Monday, February 20, 2006

Pale Ale #2

6.6 pounds of Light Malt Extract.
1/2 pound crystal malt, 50 degrees Lovibond.
2 oz chocolate malt.
1 oz Cascade hops, 60 minutes.
1 oz Cascade hops, 30 minutes.
1 oz Amarillo hops, 30 minutes.
1 tsp Irish moss, 15 minutes.
1 oz Amarillo hops, 5 minutes.
Overpitched American Ale (Wyeast 1056) from the dregs of pale ale #1.

Mary at HSHB pointed out the grapefruit aroma of the cascades versus the tangerine bouquet from the Amarillo. We brewed Sunday night, and there was practically no lag time. By the morning, the yeast was already showing steady but relatively slow activity. By this morning, the fermenter's heavy plastic lid was distended and bloated with gas. The airlock is pointing at a 60 degree angle, but still holding as the only path of release for carbon dioxide and foam. I'm periodically wiping the sticky bubbles from the airlock cap to prevent blowout. I think from now on, I'm going to use sanitized surgical tube for a blow hose.

Tom from Yards gave me the tip to overpitch the yeast and finish primary fermentation as fast as possible. Good advice I think: at this rate, the beer will be ready for the secondary fermenter within 4 days total.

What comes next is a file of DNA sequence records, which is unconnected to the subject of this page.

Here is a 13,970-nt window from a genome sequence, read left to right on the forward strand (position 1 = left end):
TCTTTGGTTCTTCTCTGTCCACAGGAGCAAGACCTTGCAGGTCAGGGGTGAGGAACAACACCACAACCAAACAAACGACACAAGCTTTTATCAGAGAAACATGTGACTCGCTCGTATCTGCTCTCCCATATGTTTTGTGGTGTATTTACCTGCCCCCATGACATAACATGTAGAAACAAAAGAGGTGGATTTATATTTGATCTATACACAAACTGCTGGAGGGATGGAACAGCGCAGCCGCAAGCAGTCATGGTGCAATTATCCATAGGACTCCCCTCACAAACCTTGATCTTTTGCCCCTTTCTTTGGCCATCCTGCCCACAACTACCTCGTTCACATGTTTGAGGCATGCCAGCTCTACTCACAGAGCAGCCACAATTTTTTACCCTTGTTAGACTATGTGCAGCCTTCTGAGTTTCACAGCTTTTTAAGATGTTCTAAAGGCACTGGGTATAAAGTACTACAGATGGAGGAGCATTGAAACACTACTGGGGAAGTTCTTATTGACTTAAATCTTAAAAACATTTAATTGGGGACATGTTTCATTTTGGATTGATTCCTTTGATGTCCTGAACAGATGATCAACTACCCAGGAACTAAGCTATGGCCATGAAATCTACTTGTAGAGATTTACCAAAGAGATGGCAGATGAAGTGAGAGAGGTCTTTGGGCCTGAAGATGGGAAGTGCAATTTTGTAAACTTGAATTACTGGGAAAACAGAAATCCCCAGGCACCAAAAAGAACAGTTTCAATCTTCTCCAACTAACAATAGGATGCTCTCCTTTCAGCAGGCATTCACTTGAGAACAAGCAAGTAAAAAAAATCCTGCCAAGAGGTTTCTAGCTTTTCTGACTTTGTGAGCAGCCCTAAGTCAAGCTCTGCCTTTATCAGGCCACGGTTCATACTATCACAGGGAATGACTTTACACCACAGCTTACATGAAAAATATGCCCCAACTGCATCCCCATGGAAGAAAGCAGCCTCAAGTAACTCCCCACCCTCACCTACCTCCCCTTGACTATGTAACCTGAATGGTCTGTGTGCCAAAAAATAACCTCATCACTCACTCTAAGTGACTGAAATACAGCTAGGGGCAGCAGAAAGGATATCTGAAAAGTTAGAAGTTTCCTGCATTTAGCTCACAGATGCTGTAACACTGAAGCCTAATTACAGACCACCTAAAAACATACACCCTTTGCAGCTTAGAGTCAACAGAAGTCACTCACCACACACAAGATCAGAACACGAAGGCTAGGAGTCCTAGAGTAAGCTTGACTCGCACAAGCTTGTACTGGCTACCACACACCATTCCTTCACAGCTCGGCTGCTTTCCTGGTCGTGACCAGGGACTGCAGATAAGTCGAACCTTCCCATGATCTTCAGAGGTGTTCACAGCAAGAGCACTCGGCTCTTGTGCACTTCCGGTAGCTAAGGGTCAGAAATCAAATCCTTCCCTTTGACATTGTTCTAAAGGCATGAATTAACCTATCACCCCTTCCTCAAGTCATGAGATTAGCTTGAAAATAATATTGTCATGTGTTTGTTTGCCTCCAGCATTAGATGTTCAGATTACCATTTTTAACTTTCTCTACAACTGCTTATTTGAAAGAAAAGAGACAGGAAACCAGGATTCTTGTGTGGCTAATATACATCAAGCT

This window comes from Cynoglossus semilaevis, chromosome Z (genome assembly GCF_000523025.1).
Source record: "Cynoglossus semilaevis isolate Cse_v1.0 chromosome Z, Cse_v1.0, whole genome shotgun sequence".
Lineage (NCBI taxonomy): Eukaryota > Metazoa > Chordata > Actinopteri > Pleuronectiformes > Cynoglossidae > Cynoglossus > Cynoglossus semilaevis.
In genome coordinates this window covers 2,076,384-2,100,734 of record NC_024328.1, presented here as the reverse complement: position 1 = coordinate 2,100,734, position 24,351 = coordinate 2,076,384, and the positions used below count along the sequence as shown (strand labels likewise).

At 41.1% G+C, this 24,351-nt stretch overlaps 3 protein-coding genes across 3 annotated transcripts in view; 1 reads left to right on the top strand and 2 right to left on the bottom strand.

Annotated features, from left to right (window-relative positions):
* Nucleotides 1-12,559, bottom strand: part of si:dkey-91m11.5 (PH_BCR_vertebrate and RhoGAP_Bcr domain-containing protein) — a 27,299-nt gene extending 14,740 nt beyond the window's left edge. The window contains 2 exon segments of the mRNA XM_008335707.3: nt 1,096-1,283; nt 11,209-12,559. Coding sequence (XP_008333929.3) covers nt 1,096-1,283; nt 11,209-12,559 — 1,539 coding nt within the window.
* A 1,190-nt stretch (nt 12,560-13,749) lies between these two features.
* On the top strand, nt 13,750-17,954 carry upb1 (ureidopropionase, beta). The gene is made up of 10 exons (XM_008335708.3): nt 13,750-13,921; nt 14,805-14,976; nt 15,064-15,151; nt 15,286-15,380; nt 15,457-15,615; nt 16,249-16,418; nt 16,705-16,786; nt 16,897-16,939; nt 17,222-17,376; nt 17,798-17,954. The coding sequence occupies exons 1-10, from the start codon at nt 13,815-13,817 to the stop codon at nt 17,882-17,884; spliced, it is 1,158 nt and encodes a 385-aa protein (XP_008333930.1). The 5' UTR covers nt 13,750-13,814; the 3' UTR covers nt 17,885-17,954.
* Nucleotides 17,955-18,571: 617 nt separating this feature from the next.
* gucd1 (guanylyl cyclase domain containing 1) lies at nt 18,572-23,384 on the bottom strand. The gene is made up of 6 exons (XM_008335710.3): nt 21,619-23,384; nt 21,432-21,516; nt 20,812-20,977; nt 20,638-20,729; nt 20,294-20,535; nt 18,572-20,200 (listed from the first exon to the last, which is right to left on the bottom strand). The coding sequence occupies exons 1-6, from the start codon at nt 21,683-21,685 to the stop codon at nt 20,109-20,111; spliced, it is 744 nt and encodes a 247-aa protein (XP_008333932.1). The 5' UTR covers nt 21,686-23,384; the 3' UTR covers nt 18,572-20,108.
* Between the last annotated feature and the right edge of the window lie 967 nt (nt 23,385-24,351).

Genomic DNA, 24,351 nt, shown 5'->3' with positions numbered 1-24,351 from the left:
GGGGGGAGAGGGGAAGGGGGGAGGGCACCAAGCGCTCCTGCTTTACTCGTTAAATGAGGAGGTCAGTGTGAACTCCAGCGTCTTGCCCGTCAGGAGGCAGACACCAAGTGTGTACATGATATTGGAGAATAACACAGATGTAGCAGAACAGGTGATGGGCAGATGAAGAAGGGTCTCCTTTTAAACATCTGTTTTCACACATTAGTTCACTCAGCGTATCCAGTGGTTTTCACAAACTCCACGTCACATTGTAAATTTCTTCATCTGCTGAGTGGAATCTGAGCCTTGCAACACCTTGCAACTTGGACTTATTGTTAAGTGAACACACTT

Brown Ale #1 is now drinkable. We only used 3.3 pounds of malt extract in that batch, and while it's tasty, it's definitely on the weak side. Brown ale #2 is just getting to the drinkable stage, still a bit green, but packs a bit more of a wallop. Crisper too.

I've decided within the next 2 months to switch to a keg system. I've been brewing every week, because I was under the impression that yeast from dregs wouldn't last more than a day or two. Actually, the yeast can sit in the fridge for a week. I was reluctant to do kegs because it takes a lot more time to consume 5 gallons of beer than it does to create it. I'd be buying a keg every week! On the other hand, if I purchase, over time, something like 5 kegs (Cornelius kegs, not beer kegs), I would have enough on hand to brew every other week and always have a keg on hand.

Image hosting by Photobucket

Problem is, and investment in that many used kegs (new kegs are out of the question costwise) is likely to be $150-$300. OUCH. Then there's the initial cost of the CO2 tank, the pressure regulator, and a second refrigerator.

Another idea would be to brew every other month, using 3 or 4 kegs. Brew a series of pale ales in January; drink pales in February, maybe set aside a keg for a party later in the year. Spend March brewing browns; spend May brewing wheats; and so on.

I now have to eat some lunch and get ready to go to Home Depot to schedule an estimate for my upstairs carpetting. It's that time of year!


Post a Comment

<< Home